In Defense of the President 1/6/19


By Richard E. Bleil, Ph.D.

A friend of mine constantly posts negative memes about the current administration. I can’t claim to be offended by this as I’m not a fan myself. He has proposed and enacted many things with which I disagree, but I do recognize that he has won the presidential election (although whether or not he won it fairly is currently in question), and as such, he does hold an office that I respect.

As I discuss this, I wish to be clear that the intention is not to point fingers or blame. The previous administration inherited sustained wars in Iraq and Afghanistan, and an economy on the verge of collapse that threatened to take the world economy with it. While he oversaw the start of a national health insurance overhaul, drew the Iraqi war to and end, successfully negotiated a deal to keep Iran out of the nuclear arms race, turned around the economic crisis, and began a decline in unemployment that continues to this day. Yet with all of these accomplishments, and the criticisms that go along with them, the most disturbing thing to me was the lack of civility and the rise of bigots and racists. Many people, including the current president before the election to put him in office, continued relentless and unfounded criticisms of the president’s birth place and faith. While in office for two terms, and despite continually improving conditions in the country, these petty accusations continued throughout.

The current president has been facing similar complaints. Critics call him names because of coloration similar to a snack, laugh at his typos, toilet paper stuck to his shoe and more. But, while laughing at him, they are also laughing at the office that he occupies, in particular, the office of the president.

My point is not to suggest that people should stop being critical of the president. This is our right as Americans, and as guaranteed by the constitution. My suggestion, though, is that we should be more careful of the nature of which our criticisms are couched. A president who tweets continually, making typos and erroneous statements, is a valid criticism, but name-calling like “twitter-in-chief” is mean spirited and no better than those who used racist terms when discussing our previous president. I believe that we, all of us, all Americans, should be better than this.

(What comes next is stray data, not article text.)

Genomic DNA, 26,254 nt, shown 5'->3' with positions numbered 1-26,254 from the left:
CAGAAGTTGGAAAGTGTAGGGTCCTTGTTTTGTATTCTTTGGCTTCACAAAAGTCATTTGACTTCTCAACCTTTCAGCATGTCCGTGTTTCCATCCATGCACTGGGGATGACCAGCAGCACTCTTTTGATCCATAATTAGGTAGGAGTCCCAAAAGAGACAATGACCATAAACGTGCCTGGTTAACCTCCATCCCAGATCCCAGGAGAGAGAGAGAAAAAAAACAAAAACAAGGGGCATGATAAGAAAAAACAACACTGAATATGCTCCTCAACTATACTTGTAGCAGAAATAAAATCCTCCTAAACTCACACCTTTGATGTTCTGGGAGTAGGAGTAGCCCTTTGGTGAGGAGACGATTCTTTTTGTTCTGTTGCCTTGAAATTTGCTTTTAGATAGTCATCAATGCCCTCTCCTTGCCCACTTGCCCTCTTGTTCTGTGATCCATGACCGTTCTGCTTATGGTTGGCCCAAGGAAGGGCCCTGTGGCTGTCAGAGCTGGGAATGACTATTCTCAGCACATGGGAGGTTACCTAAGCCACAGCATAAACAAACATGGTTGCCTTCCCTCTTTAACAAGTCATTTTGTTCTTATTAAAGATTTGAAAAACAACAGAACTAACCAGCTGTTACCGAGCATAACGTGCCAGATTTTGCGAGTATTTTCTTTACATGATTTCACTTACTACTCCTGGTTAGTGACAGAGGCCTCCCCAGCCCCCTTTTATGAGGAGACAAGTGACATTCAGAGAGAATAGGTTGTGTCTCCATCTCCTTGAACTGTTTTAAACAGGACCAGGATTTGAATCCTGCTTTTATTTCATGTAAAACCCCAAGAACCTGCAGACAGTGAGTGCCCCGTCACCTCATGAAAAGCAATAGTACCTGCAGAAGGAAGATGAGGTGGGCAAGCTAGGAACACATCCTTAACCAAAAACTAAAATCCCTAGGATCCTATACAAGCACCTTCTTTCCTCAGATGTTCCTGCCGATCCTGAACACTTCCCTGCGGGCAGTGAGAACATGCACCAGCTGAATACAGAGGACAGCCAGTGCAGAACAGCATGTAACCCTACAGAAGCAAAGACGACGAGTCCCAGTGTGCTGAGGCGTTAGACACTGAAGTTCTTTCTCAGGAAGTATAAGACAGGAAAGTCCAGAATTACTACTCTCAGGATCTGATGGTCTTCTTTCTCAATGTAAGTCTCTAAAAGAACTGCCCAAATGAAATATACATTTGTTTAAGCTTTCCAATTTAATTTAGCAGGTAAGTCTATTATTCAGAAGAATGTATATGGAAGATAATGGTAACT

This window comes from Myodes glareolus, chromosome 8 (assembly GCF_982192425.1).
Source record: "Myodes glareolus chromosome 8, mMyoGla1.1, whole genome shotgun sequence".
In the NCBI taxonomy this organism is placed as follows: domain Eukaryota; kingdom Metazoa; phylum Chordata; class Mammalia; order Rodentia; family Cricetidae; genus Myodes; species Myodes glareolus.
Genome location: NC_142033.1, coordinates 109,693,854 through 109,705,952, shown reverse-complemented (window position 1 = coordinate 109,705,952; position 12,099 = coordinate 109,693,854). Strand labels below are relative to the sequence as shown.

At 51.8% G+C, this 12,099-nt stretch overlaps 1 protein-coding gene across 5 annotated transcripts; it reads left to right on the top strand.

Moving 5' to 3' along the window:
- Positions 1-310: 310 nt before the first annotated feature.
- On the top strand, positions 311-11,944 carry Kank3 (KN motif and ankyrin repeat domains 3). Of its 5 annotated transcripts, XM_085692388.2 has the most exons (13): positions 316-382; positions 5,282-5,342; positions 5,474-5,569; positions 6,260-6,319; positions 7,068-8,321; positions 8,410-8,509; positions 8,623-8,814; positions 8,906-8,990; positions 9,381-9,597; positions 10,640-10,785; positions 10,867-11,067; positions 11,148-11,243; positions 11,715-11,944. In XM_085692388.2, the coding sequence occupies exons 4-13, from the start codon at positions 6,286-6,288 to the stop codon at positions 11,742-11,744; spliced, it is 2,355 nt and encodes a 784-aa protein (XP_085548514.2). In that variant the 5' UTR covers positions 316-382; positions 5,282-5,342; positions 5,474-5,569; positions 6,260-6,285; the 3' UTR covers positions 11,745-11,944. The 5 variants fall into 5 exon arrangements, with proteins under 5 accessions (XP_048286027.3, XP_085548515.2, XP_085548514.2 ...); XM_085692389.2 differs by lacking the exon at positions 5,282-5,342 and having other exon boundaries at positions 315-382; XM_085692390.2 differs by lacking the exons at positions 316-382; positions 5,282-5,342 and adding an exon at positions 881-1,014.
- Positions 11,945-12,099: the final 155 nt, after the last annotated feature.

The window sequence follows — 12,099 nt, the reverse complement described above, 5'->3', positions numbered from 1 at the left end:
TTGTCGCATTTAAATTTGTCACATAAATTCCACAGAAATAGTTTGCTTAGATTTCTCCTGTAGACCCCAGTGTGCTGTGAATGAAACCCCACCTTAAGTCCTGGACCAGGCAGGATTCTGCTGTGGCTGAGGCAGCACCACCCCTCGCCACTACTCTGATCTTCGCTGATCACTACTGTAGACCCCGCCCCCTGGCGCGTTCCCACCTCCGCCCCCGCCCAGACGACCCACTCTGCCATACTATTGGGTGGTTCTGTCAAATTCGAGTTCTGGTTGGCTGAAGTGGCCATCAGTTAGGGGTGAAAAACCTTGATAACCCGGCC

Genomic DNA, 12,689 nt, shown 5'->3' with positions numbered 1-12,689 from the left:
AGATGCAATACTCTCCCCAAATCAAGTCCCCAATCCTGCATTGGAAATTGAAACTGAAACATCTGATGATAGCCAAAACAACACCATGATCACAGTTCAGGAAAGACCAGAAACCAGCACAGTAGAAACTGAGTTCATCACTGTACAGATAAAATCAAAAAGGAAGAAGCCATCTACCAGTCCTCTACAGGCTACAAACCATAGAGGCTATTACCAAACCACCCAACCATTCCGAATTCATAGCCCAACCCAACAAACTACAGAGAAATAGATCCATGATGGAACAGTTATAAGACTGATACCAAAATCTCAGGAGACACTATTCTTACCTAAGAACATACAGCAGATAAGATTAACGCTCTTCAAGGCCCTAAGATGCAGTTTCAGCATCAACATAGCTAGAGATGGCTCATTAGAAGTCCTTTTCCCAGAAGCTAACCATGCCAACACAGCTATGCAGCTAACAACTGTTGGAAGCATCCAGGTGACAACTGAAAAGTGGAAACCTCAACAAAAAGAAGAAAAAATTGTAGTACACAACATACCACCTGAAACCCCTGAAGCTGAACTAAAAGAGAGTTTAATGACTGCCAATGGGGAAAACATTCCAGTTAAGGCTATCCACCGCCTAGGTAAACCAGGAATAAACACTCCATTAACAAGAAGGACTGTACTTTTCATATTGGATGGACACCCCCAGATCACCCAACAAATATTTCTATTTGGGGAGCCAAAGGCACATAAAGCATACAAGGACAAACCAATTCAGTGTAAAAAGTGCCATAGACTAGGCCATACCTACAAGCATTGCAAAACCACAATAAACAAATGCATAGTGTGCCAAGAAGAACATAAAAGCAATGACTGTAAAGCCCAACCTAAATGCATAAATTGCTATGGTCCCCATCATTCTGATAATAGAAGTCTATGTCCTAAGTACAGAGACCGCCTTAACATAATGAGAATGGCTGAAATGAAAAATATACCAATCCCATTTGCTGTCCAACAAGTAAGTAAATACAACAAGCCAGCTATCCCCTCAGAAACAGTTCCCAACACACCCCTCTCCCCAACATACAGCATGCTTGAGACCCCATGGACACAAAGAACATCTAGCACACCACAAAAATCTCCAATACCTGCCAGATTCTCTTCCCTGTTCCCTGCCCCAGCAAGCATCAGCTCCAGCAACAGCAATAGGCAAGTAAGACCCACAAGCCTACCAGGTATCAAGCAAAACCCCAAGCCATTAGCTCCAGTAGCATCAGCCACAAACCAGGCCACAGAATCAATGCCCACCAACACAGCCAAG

What’s worse, this form of humor belittles legitimate criticisms. Low brow humor exposes deep-rooted dislike that can be (and often is) without foundation. Laughing at the president for typos carries no weight, but to point out that common typos from the man holding the office that represents all of the US makes all of us look bad is a legitimate concern.

It seems to me that there are many legitimate, and important, reasons to be critical of the current president. Assaults on the media, failing to recognize the dangers of climate issues, a trade war that weighs heavily on the nation, tax reform that forecasts a dramatic national debt, seemingly constant misrepresentation of truth, removing children from immigrant families, and setting up a military repulsion of a caravan of refugees rather than taking advanced warning to prepare to receive and process them are all legitimate points of concern. So far, I have ignored the investigation that has yielded over thirty indictments to date and continues to examine possible collusion with a foreign power in the campaign. It is possible that these investigations could yield impeachment proceedings. Were I in charge of defending the president during such proceedings, the petty jokes would provide the foundation of an argument that the charges were based on bias. Perhaps it’s time that we raise the bar for discussion and humor.

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